Plan Your Teaching Development

Just as faculty need to plan their research development, faculty need also to plan their teaching development. The first step is to spend some time reflecting on what would be most impactful, informed by the data you can gather. It’s easy to just choose the convenient path, spending hours reviewing new content, perhaps mastering a new educational technology. But is that the most useful?  Pause first and, as you review the information you’ve collected, consider:

  • What stands out to you?
  • What patterns do you notice?
  • What was most surprising?
  • What would you like to improve or develop?
  • What is the one opportunity you want to focus on for improvement?
  • What do you need to do to make this improvement?

Other ways to assess your teaching:

  • Assess implicit bias. Even if you imagine yourself largely free of bias and committed in your personal and professional opposition to discrimination, we encourage you to check out Project Implicit and take a test (or two). The test results typically surprise educated professionals, even those of us who are aware that we have biases and believe we can successfully circumvent them. The results will give you information to reflect on.
  • Take a teaching self-assessment. Here is one focused on inclusive teaching practices. 
  • Make a teaching inventory: Several have been developed that focus on teaching practices. Wieman & Gilbert (2014) provide one model aimed at science and math faculty but adaptable to other disciplines. Here are two key excerpts: an overview of the inventory and a sample inventory (both open as PDFs).
  • Pull artifacts for your teaching portfolio. Often curated as part of job search materials or a reappointment process, teaching portfolios also have relevance as evidence of your teaching. Collect artifacts of your teaching such as syllabi, assignments, student work, and your reflection on your teaching practice. For ideas, see: Documenting evidence of effective teaching (opens as PDF).

Strategies for Teaching Development

Reflective teaching involves researching pedagogy, particularly in areas you wish to improve on. 

  • Stay current in disciplinary developments and disciplinary-specific best teaching practices. Explore best practices for teaching through research or through reading newsletters like “On Teaching” in The Chronicle of Higher Education, or better yet, by following your own discipline’s pedagogy journals, blogs, and publications.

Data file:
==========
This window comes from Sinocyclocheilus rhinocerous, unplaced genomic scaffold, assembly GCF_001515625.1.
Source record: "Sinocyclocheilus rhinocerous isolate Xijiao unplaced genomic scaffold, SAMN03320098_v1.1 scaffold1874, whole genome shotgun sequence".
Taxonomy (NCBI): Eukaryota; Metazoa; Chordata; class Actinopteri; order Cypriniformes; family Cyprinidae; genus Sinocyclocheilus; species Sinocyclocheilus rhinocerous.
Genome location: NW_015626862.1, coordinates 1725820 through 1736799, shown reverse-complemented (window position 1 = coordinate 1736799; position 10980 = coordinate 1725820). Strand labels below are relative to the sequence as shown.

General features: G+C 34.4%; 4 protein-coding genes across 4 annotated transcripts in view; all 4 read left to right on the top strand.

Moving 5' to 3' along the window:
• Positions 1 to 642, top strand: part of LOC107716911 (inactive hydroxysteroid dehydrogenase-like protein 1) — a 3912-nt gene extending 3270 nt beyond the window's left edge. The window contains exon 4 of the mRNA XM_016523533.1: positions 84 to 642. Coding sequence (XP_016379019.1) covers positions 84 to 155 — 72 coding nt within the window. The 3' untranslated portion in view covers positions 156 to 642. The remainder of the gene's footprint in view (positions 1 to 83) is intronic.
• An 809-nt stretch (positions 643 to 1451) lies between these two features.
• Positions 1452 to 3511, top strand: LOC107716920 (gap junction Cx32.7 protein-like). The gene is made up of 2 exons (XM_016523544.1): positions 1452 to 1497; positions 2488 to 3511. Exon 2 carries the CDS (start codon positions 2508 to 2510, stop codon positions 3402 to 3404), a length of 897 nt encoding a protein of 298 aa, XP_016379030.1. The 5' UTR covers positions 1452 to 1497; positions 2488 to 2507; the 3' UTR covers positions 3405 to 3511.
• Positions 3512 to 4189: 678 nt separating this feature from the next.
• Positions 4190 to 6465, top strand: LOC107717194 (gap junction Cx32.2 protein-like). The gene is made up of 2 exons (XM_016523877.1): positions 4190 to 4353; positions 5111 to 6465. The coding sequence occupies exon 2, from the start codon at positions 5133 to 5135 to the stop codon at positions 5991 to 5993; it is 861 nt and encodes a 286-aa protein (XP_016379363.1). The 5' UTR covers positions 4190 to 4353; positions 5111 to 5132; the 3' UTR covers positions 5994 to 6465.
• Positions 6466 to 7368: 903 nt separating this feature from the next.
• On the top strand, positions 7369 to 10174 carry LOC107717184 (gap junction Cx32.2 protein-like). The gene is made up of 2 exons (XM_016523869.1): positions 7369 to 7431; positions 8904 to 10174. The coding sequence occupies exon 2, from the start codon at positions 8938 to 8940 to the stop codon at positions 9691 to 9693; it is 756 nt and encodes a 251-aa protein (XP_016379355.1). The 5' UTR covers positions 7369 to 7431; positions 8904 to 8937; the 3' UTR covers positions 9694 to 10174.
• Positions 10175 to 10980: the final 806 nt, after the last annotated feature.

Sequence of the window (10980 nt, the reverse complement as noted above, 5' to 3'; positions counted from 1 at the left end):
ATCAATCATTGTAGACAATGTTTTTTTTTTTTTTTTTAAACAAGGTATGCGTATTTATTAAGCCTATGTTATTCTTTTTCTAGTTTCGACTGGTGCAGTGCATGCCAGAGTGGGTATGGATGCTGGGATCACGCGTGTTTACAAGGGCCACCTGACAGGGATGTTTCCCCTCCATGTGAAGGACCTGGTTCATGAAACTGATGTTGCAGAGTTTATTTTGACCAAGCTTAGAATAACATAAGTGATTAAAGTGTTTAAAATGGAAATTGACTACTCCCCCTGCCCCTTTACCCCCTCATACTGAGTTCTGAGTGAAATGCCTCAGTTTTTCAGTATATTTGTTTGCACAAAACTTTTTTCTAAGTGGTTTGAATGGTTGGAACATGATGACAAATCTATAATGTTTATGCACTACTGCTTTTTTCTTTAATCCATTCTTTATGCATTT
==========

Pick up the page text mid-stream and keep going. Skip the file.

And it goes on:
• Engage in professional development through workshops or resources like those offered by the Office for Faculty Excellence; if you have more time, consider a teaching and learning conference in your discipline or a more general one.  

Select a New Pedagogy to Learn

Talk to your colleagues about what they have learned or, better yet, pair up with a colleague to work together to learn something new. Some ideas include:

  • Flipped classroom/Flipped Learning – The flipped learning approach “flips” or inverts the traditional class structure. Rather than doing reading homework, listening to lectures in class, and then doing more homework, students learn course materials and concepts before class, practice applying those during class, and then have a follow-up exercise to reinforce learning. Flipped learning uses the unique tools of class time, social interaction, and professor presence to clarify, extend, solidify, and complicate knowledge gained alone at home.
  • Team-based learning (TBL)Team-based learning is a process for structuring large classes for engagement, active learning, and high degrees of student participation and satisfaction. It uses pre-structured small groups and highly organized content activities and assessments to keep students active and engaged for learning.
  • Collaborative Learning Collaborative learning, whether peer-to-peer or in larger groups, allows students to engage actively together in the course’s work while also developing teamwork skills that have real-world applications.